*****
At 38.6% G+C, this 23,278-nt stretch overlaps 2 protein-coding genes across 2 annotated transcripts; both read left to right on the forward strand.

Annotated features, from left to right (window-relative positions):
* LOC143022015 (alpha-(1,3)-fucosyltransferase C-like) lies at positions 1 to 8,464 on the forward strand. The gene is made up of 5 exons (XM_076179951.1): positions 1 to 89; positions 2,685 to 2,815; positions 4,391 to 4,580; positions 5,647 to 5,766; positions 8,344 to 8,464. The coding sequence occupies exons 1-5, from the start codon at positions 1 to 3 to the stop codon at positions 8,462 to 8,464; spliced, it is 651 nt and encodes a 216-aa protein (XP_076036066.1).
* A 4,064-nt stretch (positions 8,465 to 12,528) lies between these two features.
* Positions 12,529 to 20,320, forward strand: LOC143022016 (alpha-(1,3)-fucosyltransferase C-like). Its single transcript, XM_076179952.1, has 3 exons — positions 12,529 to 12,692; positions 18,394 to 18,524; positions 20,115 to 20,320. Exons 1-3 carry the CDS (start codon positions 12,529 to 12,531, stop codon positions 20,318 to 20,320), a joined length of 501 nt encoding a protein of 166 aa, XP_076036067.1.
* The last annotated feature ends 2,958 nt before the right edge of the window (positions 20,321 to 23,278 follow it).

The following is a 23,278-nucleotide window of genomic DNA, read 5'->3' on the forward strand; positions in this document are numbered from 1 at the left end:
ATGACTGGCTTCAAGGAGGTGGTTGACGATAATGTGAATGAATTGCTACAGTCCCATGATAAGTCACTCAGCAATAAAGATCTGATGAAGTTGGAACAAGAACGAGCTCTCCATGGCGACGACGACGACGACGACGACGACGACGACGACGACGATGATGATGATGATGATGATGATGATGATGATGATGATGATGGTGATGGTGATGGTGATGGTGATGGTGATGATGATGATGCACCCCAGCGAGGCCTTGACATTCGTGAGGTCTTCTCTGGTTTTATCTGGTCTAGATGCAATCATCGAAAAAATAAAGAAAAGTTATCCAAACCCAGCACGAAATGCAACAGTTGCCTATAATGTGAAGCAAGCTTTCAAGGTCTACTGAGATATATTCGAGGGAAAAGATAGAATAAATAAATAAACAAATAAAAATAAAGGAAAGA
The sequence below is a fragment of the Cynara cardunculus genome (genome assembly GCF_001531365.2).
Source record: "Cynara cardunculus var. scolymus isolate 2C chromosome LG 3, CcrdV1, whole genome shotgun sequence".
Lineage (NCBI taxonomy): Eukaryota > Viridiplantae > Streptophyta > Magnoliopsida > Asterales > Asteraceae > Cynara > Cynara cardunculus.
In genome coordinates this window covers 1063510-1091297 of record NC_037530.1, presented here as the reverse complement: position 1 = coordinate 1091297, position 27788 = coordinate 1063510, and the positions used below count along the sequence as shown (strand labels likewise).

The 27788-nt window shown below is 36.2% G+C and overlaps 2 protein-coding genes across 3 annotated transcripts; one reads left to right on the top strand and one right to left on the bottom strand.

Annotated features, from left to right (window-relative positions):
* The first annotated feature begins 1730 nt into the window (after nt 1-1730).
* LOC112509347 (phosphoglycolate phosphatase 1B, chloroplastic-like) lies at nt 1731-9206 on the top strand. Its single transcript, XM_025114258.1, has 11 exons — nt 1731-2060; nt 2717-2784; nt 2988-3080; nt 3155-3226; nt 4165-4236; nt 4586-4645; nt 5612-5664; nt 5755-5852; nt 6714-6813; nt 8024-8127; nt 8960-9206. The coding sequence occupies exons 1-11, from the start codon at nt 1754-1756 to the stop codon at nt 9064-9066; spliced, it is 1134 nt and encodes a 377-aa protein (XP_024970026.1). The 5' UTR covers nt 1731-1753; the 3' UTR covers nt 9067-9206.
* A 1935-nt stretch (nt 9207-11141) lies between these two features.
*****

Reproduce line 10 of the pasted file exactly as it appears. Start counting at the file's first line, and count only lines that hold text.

Source record: "Cynara cardunculus var. scolymus isolate 2C chromosome LG 3, CcrdV1, whole genome shotgun sequence".